“Won’t bow, don’t know how.”
More than any other show, Treme captures the very soul of the city it is set in. Where The Wire may have presented the city of Baltimore as one of the supporting players in the series, Treme is New Orleans. The haunting percussion and brass of the musicians, the lyrical shorthand of its citizens, the quiet desperation of pride after destruction, rampant political corruption and unchecked crime mix together to form an eclectic jazz tempo that makes up the heartbeat of the Crescent City.
If you are not familiar with the series, this isn’t episodic or serial television. It doesn’t neatly wrap up the story at the end of each episode or even at during the season finale. It is loose and undone, yet it flows like transcendent poetry enveloping the senses and carries you down its streets like a drunken parade. This is a visual and audible feast sweeter than King Cake on Fat Tuesday.
Treme: The Complete Second Season picks up not long after Season One, fourteen months after Katrina devastated New Orleans, most of the characters from the first season return, minus one suicidal major character; including struggling trombonist, Antoine Batiste (Wendell Pierce), Mardis Gras Indian chief, Albert Lambreaux (Clarke Peters), his son, Delmond (Rob Brown), civil rights lawyer, Toni Bernette (Oscar winner Melissa Leo), her rebellious teenage daughter, Sofia (India Ennenga), radio DJ, Davis McAlary (Steve Zahn), chef Janette Desautel (Kim Dickens), bar owner, LaDonna Williams (Khandi Alexander), French Quarter street musicians, Annie (Lucia Micarelli) and Sonny (Michiel Huisman), and, in an expanded role, NOPD lieutenant, Terry Colson (David Morse).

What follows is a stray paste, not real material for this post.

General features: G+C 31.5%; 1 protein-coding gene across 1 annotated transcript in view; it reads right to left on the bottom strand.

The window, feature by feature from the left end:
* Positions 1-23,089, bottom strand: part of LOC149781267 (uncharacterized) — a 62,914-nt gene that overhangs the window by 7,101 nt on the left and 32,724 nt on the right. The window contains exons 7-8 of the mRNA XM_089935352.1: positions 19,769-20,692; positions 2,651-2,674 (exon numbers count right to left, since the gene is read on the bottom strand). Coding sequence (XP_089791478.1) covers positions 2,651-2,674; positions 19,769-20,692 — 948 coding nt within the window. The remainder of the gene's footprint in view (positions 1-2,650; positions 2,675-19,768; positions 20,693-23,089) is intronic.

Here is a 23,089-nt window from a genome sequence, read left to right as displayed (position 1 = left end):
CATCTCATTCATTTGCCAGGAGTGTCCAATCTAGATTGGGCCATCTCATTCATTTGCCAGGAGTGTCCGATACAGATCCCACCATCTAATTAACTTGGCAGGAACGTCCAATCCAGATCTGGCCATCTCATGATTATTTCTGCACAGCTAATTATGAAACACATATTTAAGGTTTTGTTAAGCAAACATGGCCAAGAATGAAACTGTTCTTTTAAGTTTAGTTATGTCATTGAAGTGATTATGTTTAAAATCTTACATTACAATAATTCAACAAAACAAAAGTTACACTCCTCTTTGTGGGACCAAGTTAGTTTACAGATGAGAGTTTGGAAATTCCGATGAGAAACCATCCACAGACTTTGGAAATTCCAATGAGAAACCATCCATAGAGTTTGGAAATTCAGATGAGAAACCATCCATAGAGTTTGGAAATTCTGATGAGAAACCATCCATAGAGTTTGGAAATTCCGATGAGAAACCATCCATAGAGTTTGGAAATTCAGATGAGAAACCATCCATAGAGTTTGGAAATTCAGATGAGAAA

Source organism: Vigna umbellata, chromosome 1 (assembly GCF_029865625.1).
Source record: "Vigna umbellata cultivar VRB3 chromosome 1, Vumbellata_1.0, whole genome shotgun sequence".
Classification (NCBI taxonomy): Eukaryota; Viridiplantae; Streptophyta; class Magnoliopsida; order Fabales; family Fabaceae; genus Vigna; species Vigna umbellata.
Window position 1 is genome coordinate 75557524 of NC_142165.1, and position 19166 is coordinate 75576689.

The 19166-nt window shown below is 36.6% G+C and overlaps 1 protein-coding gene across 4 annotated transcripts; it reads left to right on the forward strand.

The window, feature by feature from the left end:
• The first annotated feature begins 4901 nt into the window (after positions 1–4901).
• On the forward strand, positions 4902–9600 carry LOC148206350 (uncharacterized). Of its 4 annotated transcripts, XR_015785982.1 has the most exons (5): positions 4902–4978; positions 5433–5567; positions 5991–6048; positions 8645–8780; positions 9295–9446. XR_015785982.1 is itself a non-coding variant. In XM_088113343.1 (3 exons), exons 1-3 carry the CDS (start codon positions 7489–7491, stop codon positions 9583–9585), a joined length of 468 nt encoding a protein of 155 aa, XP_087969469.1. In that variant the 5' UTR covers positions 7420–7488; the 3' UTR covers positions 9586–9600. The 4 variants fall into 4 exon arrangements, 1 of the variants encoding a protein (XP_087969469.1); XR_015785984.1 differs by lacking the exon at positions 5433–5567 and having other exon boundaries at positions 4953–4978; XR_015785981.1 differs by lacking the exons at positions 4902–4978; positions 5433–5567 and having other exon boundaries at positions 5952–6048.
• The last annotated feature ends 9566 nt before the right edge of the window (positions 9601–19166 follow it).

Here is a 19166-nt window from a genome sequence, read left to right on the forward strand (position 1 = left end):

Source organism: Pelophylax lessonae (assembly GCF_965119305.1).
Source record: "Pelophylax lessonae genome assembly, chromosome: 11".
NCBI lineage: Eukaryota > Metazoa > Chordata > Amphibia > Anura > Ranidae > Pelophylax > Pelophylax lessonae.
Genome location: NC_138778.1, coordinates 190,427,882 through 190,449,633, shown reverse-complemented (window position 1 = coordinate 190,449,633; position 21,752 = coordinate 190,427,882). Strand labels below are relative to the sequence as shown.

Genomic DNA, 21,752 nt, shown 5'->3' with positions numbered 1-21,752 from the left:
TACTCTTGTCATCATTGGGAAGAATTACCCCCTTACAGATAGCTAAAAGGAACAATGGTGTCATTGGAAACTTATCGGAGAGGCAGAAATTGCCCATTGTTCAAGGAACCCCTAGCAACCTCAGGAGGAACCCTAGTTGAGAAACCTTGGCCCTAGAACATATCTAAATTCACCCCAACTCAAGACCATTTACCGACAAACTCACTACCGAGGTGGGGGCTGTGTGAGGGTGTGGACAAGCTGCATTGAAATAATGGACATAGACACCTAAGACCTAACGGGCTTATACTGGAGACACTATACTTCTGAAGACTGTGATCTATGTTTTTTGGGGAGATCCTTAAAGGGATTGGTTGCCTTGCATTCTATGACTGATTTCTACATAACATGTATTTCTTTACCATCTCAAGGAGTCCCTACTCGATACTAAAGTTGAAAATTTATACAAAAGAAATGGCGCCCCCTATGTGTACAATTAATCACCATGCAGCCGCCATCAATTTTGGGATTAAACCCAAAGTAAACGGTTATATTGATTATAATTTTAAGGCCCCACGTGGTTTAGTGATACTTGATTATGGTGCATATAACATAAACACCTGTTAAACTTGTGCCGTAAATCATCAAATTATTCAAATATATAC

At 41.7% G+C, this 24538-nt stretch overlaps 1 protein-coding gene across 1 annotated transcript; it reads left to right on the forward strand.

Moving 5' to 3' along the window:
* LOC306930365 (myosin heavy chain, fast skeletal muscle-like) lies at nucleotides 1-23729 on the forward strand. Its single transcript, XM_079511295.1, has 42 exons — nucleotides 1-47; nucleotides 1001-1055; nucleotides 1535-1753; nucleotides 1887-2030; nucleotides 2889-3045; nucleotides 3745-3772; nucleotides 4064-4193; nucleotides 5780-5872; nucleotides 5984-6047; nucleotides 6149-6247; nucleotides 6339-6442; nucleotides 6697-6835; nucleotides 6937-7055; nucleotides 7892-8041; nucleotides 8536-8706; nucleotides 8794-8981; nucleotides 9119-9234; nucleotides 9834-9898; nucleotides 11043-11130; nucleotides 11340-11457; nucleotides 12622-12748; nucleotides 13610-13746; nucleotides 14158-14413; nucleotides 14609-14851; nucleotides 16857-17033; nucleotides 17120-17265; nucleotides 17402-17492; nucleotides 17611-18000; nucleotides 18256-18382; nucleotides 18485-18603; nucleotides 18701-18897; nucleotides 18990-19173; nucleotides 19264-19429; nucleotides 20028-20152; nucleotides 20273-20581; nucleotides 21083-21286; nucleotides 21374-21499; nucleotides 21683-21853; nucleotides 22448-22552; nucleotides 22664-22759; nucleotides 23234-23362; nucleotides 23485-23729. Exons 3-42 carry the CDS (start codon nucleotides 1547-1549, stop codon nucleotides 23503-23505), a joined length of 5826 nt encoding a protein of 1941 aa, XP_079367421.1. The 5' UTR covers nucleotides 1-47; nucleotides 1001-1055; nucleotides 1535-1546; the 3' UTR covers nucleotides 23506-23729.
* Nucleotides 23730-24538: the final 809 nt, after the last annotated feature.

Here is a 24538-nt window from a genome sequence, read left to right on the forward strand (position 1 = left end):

A new character, Nelson Hidalgo (Jon Seda), plays a Dallas carpetbagger coming into town to exploit the reconstruction effort. Unfortunately, his is the only character which really doesn’t hold our interest, and I found myself hoping his arc would run out quickly. However, he does well represent the predatory influences which, with the help of rampant political corruption, preyed upon the New Orleans weak and wounded.
These character’s stories swirl and intermingle like a funky gumbo. As in the first season, there isn’t a lead character or story, because the series serves as an avatar of the city itself, but if you allow yourself to take the trip, you will be immersed in a viewing experience as nuanced and inimitable as New Orleans itself. The pacing of Treme: The Complete Second Season, like the first season, is measured with a narrative so free-flowing it stimulates your senses like the Jazz, Blues, Latin, Cajun, and Funk music ringing out into the streets from New Orleans’ myriad nightclubs.
As usual, HBO’s MPEG-4 AVC 1080p/AVC-encoded presentation, running an average of 28 Mbps in the aspect ratio of 1.78:1, is absolutely amazing. Colors are vivid and warm, with natural skin tones and sharp, layered blacks. Details are crisp and refined. There is no distortion, and the grain is natural, giving the scenes rich character. This is another of HBO’s stunning Blu-ray releases. If you are a fan of the series, you will be deeply pleased with the HD quality.